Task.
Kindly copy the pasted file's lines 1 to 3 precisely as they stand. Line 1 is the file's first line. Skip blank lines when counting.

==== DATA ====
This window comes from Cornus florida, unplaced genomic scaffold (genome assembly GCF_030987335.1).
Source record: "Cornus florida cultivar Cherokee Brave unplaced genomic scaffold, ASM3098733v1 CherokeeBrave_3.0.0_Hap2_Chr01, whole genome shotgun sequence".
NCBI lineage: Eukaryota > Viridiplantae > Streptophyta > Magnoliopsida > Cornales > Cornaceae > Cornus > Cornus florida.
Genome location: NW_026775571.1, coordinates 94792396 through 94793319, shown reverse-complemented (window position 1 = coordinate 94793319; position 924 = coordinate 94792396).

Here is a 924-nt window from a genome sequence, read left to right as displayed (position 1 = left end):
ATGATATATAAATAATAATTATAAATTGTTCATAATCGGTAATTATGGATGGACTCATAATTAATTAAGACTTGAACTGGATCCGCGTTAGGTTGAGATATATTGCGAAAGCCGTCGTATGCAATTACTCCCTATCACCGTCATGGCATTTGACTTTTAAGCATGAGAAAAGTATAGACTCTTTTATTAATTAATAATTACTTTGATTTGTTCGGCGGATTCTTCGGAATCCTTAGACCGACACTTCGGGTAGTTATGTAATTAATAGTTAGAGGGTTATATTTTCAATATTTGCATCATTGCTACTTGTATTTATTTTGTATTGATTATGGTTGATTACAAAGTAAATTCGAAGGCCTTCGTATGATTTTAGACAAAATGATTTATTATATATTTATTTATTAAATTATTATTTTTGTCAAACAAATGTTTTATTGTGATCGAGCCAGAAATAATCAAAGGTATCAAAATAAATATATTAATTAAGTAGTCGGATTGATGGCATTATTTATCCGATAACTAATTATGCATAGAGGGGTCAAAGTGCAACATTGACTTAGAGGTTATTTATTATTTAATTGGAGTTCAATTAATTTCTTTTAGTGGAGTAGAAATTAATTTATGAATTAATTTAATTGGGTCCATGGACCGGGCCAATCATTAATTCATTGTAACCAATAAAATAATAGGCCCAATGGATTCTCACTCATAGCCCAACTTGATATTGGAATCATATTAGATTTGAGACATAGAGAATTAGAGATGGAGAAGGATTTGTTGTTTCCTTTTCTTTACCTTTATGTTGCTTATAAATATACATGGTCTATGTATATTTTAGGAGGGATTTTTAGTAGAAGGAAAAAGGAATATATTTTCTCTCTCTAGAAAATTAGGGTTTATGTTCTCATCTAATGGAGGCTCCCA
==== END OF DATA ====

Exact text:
This window comes from Cornus florida, unplaced genomic scaffold (genome assembly GCF_030987335.1).
Source record: "Cornus florida cultivar Cherokee Brave unplaced genomic scaffold, ASM3098733v1 CherokeeBrave_3.0.0_Hap2_Chr01, whole genome shotgun sequence".
NCBI lineage: Eukaryota > Viridiplantae > Streptophyta > Magnoliopsida > Cornales > Cornaceae > Cornus > Cornus florida.